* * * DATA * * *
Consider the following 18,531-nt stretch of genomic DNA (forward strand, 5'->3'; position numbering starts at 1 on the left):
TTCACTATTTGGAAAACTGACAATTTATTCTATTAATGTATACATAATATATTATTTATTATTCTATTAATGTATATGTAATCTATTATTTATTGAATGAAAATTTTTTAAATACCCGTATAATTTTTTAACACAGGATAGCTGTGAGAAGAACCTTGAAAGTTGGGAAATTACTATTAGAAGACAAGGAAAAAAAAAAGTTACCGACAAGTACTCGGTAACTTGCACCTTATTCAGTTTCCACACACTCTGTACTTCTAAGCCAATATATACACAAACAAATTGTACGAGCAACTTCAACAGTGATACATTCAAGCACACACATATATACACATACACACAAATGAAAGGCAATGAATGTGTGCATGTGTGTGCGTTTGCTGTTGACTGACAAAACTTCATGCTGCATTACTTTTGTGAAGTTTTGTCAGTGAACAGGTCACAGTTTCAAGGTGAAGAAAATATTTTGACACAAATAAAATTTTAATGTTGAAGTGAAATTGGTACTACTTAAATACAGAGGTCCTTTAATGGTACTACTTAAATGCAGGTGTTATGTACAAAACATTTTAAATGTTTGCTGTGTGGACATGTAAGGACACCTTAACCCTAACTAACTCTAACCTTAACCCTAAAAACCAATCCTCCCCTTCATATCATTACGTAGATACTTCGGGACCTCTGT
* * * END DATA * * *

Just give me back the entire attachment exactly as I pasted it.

Consider the following 18,531-nt stretch of genomic DNA (forward strand, 5'->3'; position numbering starts at 1 on the left):
TTCACTATTTGGAAAACTGACAATTTATTCTATTAATGTATACATAATATATTATTTATTATTCTATTAATGTATATGTAATCTATTATTTATTGAATGAAAATTTTTTAAATACCCGTATAATTTTTTAACACAGGATAGCTGTGAGAAGAACCTTGAAAGTTGGGAAATTACTATTAGAAGACAAGGAAAAAAAAAAGTTACCGACAAGTACTCGGTAACTTGCACCTTATTCAGTTTCCACACACTCTGTACTTCTAAGCCAATATATACACAAACAAATTGTACGAGCAACTTCAACAGTGATACATTCAAGCACACACATATATACACATACACACAAATGAAAGGCAATGAATGTGTGCATGTGTGTGCGTTTGCTGTTGACTGACAAAACTTCATGCTGCATTACTTTTGTGAAGTTTTGTCAGTGAACAGGTCACAGTTTCAAGGTGAAGAAAATATTTTGACACAAATAAAATTTTAATGTTGAAGTGAAATTGGTACTACTTAAATACAGAGGTCCTTTAATGGTACTACTTAAATGCAGGTGTTATGTACAAAACATTTTAAATGTTTGCTGTGTGGACATGTAAGGACACCTTAACCCTAACTAACTCTAACCTTAACCCTAAAAACCAATCCTCCCCTTCATATCATTACGTAGATACTTCGGGACCTCTGT